[But as servants of God we commend ourselves in every way: by great endurance, in afflictions, hardships, calamities, 5 beatings, imprisonments, riots, labors, sleepless nights, hunger; 6 by purity, knowledge, patience, kindness, the Holy Spirit, genuine love; 7 by truthful speech, and the power of God; with the weapons of righteousness for the right hand and for the left; 8 through honor and dishonor, through slander and praise. We are treated as impostors, and yet are true; 9 as unknown, and yet well known; as dying, and behold, we live; as punished, and yet not killed; 10 as sorrowful, yet always rejoicing; as poor, yet making many rich; as having nothing, yet possessing everything. (2 Corinthians 6:4-10 ESV)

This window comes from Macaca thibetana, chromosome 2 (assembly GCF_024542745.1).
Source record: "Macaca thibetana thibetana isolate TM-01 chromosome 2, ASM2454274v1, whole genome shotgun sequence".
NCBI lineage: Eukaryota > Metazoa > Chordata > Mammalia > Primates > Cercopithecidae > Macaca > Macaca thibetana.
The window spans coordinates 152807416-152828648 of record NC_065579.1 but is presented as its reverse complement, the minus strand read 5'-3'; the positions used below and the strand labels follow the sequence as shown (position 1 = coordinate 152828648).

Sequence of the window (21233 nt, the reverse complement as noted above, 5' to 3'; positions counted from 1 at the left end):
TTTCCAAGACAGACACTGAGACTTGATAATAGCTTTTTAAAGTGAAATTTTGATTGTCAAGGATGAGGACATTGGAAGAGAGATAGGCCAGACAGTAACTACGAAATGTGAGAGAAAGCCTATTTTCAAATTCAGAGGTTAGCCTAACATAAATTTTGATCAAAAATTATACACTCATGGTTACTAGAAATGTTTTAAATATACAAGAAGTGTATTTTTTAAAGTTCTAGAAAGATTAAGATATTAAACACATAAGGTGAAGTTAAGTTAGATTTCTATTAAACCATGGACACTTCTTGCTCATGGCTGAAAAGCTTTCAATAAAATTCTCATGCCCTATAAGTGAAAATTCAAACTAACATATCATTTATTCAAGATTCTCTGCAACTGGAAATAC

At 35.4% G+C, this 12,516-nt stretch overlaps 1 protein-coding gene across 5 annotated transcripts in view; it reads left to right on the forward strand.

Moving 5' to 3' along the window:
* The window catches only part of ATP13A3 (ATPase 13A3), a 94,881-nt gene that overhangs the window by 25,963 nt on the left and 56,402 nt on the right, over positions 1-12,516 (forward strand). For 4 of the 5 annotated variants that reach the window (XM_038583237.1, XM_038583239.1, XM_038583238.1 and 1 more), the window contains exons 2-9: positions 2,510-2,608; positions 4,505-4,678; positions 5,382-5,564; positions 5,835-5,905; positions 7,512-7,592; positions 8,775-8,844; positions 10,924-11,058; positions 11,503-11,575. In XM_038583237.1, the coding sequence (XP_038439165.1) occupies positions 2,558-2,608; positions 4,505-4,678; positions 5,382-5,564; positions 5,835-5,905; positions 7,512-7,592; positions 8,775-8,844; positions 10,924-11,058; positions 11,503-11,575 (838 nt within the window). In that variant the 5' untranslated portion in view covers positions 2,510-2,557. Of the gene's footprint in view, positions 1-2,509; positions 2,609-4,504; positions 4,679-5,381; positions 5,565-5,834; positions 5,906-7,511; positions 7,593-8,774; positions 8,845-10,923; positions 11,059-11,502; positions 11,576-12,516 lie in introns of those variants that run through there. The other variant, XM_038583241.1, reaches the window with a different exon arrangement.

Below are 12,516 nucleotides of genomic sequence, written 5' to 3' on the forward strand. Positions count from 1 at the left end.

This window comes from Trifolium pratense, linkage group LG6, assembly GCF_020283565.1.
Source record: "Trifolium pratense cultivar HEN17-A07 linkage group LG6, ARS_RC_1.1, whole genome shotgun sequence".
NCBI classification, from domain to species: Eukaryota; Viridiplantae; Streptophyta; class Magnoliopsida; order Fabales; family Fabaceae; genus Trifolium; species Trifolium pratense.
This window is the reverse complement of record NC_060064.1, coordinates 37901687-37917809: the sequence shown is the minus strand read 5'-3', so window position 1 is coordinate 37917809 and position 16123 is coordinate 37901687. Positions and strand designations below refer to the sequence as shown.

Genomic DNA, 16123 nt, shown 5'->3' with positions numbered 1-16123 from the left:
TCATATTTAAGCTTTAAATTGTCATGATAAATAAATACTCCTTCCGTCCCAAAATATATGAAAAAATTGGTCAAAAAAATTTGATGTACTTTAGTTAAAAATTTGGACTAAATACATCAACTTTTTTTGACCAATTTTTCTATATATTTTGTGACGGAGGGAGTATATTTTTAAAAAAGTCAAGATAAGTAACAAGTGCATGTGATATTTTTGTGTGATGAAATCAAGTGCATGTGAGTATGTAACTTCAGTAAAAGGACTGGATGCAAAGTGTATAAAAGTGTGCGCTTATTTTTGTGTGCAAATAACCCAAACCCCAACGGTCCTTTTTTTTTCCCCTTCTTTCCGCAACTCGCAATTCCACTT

One thing I have learned with parenting teens, the way you handle dishonor, and setbacks, sets the tone for how they will respond to adversity in life. One of the kids explodes in a tirade of words and anger that they can't figure out where it came from, and then to realize that's how they have seen or interpreted the actions of their parents. You will see your own faults interpreted and reflected through the eyes of a teen. 

  • Honor in How you speak of them. 

How we speak of someone is so important. The musical Hamilton that rose to fame in 2015 tells the story of Alexander Hamilton, who dies from wounds suffered in a duel. The reason for the duel was honor. Hamilton had spoken poorly of rival Aaron Burr at a dinner party, and in order to defend his honor he challenged Hamilton to a duel. The two exchanged letters but could not agree, and so a duel was set.